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On-line Copyright Infringement: 4 Ways To Remove Your Stolen Work

If you're on the internet and post your articles/designs for blogs or websites. Sooner or later the work will ripped off and/or even posted on the thieves website and claiming it as their own.

There are 4 things you can do to have the work removed.

1. Send a friendly email to the site owner, requesting the stolen material be removed. Give them a few days to respond. If there is no response, go to the next step.

2. Send a Cease & Desist letter to the site owner with a deadline for removal of the copyrighted material and will be contacting their host if they don't remove the material. If there is still no response, go to the next step.

3. Send a DMCA Violation Removal Request to Google, requesting a removal of the links from the index.

4. Also send a DMCA Violation Removal Request to their host. Under DMCA, they're required to shut down the site, if you've followed the above steps and they have not responded.

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Personally, I strongly encourage the filing of the DMCA with the host before the search engine as the engines take up to two or three weeks to reply. Hosts take only a few hours typically and it removes the work from the Web.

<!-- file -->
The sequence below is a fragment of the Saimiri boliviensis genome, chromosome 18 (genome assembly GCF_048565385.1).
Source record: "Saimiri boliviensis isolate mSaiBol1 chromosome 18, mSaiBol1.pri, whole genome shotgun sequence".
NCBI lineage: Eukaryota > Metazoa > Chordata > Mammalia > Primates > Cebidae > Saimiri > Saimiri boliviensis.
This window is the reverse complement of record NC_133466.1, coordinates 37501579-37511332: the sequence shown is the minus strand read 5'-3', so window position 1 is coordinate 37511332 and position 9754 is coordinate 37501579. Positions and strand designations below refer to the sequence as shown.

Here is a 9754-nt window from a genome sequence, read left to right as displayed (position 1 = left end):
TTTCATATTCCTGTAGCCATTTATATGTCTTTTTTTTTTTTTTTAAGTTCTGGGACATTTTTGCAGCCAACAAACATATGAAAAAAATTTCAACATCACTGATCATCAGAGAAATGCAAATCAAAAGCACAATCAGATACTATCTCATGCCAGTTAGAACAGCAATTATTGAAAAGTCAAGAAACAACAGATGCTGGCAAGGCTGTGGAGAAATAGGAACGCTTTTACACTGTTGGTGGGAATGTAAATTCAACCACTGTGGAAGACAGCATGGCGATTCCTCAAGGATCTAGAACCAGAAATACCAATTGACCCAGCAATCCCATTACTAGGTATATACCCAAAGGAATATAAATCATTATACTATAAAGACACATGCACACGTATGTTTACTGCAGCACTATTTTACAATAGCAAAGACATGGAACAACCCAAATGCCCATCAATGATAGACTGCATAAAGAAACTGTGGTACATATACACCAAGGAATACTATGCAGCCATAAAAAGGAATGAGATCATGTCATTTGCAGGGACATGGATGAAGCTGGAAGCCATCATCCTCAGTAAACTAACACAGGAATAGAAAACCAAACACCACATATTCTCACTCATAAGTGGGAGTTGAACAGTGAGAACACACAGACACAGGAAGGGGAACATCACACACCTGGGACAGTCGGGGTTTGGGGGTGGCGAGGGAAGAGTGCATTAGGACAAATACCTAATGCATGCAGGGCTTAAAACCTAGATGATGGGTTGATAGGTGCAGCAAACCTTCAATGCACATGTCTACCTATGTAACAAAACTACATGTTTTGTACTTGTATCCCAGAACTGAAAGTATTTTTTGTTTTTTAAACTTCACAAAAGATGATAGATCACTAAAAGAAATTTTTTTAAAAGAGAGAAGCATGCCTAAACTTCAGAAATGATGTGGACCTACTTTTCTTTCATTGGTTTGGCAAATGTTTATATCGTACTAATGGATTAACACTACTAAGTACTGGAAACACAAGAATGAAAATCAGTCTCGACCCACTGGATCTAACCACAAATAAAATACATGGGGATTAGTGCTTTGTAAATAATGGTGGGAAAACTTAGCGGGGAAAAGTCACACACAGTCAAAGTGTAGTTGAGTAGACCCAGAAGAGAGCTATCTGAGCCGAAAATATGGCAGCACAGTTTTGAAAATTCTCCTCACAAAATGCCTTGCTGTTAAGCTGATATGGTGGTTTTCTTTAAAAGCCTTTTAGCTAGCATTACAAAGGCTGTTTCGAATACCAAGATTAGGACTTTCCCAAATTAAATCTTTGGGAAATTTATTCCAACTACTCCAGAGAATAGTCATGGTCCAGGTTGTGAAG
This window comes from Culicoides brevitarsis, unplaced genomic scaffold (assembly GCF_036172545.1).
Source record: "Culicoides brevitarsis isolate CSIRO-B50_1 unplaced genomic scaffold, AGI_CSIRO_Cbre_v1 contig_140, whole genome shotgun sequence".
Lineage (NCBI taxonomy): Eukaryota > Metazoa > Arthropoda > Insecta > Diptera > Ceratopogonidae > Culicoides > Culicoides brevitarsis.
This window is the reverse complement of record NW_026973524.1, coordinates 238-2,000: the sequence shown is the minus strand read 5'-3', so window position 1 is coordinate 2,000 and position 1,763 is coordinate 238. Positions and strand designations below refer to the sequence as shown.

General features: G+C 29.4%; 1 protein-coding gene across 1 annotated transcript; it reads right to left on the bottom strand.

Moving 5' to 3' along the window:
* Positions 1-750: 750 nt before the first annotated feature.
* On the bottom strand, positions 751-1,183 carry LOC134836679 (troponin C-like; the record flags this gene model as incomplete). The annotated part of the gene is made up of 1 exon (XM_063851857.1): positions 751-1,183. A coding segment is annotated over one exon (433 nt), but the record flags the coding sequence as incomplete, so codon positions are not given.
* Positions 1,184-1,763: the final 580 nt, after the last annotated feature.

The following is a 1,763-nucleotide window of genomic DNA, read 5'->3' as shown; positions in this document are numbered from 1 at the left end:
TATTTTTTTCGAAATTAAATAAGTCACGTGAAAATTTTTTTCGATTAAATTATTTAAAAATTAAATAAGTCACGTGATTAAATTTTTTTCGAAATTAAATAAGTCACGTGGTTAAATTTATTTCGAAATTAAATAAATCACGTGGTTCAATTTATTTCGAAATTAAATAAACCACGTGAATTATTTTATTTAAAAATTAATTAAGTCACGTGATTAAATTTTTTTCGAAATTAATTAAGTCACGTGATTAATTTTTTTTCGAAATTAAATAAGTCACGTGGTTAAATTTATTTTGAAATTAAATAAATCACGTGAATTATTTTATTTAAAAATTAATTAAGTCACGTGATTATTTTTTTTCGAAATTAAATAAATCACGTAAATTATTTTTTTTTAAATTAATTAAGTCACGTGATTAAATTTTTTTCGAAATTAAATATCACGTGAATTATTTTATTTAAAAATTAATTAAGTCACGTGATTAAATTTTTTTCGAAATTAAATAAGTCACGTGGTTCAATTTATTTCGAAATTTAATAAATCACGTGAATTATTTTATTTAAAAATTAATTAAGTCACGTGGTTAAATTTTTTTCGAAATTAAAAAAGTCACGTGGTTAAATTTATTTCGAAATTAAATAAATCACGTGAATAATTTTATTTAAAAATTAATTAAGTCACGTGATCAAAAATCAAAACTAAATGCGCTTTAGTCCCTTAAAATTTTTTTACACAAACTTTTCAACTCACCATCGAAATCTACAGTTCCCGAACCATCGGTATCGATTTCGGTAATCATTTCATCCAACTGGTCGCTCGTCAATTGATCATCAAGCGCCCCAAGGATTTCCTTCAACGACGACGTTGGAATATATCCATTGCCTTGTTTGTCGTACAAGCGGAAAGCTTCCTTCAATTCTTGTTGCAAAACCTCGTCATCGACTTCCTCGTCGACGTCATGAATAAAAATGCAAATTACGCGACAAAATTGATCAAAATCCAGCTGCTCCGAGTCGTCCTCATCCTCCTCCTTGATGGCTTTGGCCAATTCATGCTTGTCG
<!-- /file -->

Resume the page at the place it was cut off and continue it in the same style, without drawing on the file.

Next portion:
Besides, Google makes filing with them such a pain.

However, that is just my personal take, others disagree. Best of luck with your struggles and let me know if I can help in any way!

Uhoh.. are you having copyright troubles?

Nicely explained, Calvin. The biggest thing we bloggers and/or designers need to remember is that, though we're personally attached to our work, the theft of said work, intentional or unintentional, must be handled calmly, cooly, professionally.